Atlas of Science Literacy, Volumes 1 and 2

Mapping K–12 science learning

Order copies of Atlas 1, Atlas 2, or the two-volume set

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Volume 1 ISBN: 0871686686

Volume 2 ISBN-13: 9780871687128

Atlas of Science Literacy is a two-volume collection of conceptual strand maps—and commentary on those maps—that show how students’ understanding of the ideas and skills that lead to literacy in science, mathematics, and technology might develop from kindergarten through 12th grade.

The maps in Atlas are built from the K-12 learning goals presented in Project 2061’s Benchmarks for Science Literacy. Benchmarks was derived from the recommendations for adult science literacy proposed in Project 2061’s landmark report Science for All Americans.

Cover of Atlas of Science Literacy, Volume I Cover of Atlas of Science Literacy, Volume II

Together, Atlas 1 and Atlas 2 map all of the goals that are recommended in Benchmarks as essential for every student to learn. Both volumes of Atlas of Science Literacy are co-published by AAAS Project 2061 and the National Science Teachers Association.

Nearly 100 Science Topics Mapped

The two Atlas volumes include nearly 100 maps that chart all of the learning goals specified in Benchmarks. The chapter organization of Atlas follows that used in both Science for All Americans and Benchmarks. Each Atlas chapter includes maps that correspond to the sections in the matching Benchmarks chapters. To help readers find particular benchmarks, Atlas 2 includes a useful index that can be used to locate benchmarks on maps in either volume.

Each Atlas map is accompanied by commentary on the facing page. The commentary provides a general discussion of the map topic, the content of the map and its major strands, and the focus of learning at each of the four grade ranges. The commentary also includes notes pointing out aspects of the map that may be of interest to readers and summaries of the relevant cognitive research, drawn from Chapter 15: THE RESEARCH BASE in Benchmarks and elsewhere.

Using Atlas of Science Literacy

An Atlas map focuses on a core topic and displays the K-12 benchmarks that are most relevant to understanding it, suggesting for each benchmark along the way earlier benchmarks it builds on and later benchmarks it supports. A Map Key explains the different features of the maps.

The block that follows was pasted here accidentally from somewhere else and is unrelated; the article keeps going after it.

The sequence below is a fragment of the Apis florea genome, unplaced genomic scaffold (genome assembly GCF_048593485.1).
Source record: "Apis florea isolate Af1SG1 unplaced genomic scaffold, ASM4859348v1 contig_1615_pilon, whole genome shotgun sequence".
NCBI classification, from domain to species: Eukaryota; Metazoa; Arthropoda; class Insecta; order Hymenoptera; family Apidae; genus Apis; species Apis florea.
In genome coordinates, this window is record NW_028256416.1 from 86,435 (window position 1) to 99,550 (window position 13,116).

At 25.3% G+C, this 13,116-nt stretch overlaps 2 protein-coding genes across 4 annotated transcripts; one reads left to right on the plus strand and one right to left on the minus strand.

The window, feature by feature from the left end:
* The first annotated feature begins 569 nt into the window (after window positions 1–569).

Educators working in a wide range of settings are making extensive use of Atlas maps to:

Understand benchmarks and standards. By studying maps carefully, teachers and other educators can get a better sense of the content and nature of the benchmarks as specific learning goals.

Design curriculum. The information in the maps helps educators distribute responsibilities for students’ science learning across different grades and subjects, thus fostering K-12 coherence.

Plan instruction. Maps enable educators to develop instruction that is focused on the specific ideas in a benchmark and to take account of the precursors these specific ideas build on.

Develop or evaluate curriculum materials. Maps offer materials developers a helpful perspective on which benchmarks to target and at what level of sophistication.

Construct and analyze assessment. Maps help answer questions about when it is appropriate to assess particular ideas and skills, and why students might have had trouble with a particular task.

Prepare teachers. Whether in a pre-service or in-service context, using maps can sharpen teachers’ sense of what benchmarks mean and how to help students attain them.

Organize resources. Maps are proving to be useful frameworks for organizing education resources and linking them to particular ideas that are found in national and state science standards.

The maps in Atlas 1 and Atlas 2 do not prescribe a particular curriculum or instructional strategy. Instead, they present a framework meant to inspire a variety of different ways to design and organize learning experiences suited to local circumstances.

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This work is supported by the National Science Foundation under Grant No. ESI-0103678. Any opinions, findings, and conclusions or recommendations expressed in this material are those of the author(s) and do not necessarily reflect the views of the National Science Foundation.